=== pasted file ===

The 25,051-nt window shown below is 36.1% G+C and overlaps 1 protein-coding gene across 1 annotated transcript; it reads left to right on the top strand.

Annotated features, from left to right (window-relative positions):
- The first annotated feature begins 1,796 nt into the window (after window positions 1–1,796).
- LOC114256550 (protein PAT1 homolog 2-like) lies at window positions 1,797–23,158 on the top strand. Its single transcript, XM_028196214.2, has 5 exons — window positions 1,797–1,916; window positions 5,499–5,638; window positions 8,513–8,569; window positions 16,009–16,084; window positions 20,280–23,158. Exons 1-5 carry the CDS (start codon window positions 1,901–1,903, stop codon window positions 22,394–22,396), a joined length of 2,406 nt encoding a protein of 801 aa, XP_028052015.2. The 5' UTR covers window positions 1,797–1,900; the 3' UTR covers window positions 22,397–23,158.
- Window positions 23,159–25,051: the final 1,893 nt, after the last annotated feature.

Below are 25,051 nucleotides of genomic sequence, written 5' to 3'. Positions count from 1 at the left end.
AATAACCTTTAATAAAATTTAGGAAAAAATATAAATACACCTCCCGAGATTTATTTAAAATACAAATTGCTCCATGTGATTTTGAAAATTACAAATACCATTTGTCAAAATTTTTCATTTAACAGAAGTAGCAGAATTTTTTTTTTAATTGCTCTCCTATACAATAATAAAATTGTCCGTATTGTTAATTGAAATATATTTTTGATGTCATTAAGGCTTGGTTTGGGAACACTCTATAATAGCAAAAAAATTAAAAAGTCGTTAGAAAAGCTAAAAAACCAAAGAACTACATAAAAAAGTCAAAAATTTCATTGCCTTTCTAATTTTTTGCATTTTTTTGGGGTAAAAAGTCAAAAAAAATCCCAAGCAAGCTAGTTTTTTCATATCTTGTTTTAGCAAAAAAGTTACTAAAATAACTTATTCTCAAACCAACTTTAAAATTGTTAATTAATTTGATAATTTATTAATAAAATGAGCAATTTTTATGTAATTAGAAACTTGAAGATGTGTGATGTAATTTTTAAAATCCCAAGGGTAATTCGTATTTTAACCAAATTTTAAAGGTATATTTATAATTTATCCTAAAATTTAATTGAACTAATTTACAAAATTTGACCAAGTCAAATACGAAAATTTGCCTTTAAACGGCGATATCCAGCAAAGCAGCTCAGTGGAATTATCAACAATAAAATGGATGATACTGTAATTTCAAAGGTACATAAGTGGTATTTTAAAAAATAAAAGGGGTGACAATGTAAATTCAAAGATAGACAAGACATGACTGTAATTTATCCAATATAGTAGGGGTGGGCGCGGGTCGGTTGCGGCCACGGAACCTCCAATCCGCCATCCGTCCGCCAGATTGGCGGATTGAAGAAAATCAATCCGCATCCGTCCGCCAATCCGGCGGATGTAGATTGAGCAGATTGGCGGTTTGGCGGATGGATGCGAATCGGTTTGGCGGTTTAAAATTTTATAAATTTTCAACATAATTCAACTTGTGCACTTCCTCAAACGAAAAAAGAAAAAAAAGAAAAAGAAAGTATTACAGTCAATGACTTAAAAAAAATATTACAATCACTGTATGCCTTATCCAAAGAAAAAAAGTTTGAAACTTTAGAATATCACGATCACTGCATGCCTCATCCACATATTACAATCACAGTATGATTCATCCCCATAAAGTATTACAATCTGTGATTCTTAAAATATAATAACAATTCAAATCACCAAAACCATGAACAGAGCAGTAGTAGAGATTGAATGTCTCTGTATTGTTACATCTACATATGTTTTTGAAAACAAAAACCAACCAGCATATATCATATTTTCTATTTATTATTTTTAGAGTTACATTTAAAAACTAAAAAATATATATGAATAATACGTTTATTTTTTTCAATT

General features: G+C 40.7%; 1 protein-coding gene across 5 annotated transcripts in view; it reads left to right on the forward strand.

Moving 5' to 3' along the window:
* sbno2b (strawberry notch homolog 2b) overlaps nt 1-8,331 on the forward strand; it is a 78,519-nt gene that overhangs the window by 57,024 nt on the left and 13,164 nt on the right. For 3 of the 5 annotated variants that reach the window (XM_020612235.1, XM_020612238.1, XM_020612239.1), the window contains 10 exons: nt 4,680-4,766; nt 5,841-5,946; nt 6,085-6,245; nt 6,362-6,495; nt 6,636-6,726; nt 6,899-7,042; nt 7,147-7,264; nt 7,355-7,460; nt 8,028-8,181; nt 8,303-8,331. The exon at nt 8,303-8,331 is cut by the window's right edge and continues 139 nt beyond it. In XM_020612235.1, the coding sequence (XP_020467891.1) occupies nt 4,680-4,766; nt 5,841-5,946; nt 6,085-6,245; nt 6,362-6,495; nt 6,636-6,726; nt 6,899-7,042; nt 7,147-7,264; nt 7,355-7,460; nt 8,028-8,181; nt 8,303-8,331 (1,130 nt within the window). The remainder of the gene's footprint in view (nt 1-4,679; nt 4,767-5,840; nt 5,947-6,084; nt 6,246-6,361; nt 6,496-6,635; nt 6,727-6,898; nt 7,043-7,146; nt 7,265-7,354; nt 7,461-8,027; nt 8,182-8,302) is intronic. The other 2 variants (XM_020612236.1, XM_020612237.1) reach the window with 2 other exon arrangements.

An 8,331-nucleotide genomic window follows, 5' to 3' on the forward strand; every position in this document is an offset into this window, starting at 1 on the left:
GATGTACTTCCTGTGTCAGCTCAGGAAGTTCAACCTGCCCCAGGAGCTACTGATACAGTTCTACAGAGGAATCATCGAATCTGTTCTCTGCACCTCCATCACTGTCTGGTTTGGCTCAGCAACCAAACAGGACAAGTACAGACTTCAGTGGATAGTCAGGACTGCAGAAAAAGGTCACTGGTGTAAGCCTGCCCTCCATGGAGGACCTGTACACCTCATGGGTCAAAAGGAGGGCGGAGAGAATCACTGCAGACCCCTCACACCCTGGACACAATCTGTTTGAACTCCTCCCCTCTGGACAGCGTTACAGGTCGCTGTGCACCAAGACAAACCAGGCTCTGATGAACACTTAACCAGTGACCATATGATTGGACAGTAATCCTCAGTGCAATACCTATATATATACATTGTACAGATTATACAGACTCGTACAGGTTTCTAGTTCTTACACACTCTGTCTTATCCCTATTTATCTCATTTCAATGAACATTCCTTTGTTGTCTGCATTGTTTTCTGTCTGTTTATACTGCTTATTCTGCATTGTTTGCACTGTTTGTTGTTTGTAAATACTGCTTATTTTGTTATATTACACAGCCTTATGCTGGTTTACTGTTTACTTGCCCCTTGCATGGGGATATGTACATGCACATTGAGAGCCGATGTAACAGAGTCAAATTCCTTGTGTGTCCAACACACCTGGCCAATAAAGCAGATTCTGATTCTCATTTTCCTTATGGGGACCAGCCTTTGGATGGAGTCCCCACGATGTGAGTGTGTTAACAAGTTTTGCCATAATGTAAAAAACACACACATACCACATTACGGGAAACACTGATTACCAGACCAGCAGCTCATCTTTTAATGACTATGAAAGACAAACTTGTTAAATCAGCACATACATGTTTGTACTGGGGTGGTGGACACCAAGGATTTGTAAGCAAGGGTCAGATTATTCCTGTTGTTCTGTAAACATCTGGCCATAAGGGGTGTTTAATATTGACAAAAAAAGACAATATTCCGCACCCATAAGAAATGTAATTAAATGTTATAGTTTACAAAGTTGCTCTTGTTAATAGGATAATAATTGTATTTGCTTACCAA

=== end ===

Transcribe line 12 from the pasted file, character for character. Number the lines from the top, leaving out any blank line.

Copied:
GATGTACTTCCTGTGTCAGCTCAGGAAGTTCAACCTGCCCCAGGAGCTACTGATACAGTTCTACAGAGGAATCATCGAATCTGTTCTCTGCACCTCCATCACTGTCTGGTTTGGCTCAGCAACCAAACAGGACAAGTACAGACTTCAGTGGATAGTCAGGACTGCAGAAAAAGGTCACTGGTGTAAGCCTGCCCTCCATGGAGGACCTGTACACCTCATGGGTCAAAAGGAGGGCGGAGAGAATCACTGCAGACCCCTCACACCCTGGACACAATCTGTTTGAACTCCTCCCCTCTGGACAGCGTTACAGGTCGCTGTGCACCAAGACAAACCAGGCTCTGATGAACACTTAACCAGTGACCATATGATTGGACAGTAATCCTCAGTGCAATACCTATATATATACATTGTACAGATTATACAGACTCGTACAGGTTTCTAGTTCTTACACACTCTGTCTTATCCCTATTTATCTCATTTCAATGAACATTCCTTTGTTGTCTGCATTGTTTTCTGTCTGTTTATACTGCTTATTCTGCATTGTTTGCACTGTTTGTTGTTTGTAAATACTGCTTATTTTGTTATATTACACAGCCTTATGCTGGTTTACTGTTTACTTGCCCCTTGCATGGGGATATGTACATGCACATTGAGAGCCGATGTAACAGAGTCAAATTCCTTGTGTGTCCAACACACCTGGCCAATAAAGCAGATTCTGATTCTCATTTTCCTTATGGGGACCAGCCTTTGGATGGAGTCCCCACGATGTGAGTGTGTTAACAAGTTTTGCCATAATGTAAAAAACACACACATACCACATTACGGGAAACACTGATTACCAGACCAGCAGCTCATCTTTTAATGACTATGAAAGACAAACTTGTTAAATCAGCACATACATGTTTGTACTGGGGTGGTGGACACCAAGGATTTGTAAGCAAGGGTCAGATTATTCCTGTTGTTCTGTAAACATCTGGCCATAAGGGGTGTTTAATATTGACAAAAAAAGACAATATTCCGCACCCATAAGAAATGTAATTAAATGTTATAGTTTACAAAGTTGCTCTTGTTAATAGGATAATAATTGTATTTGCTTACCAA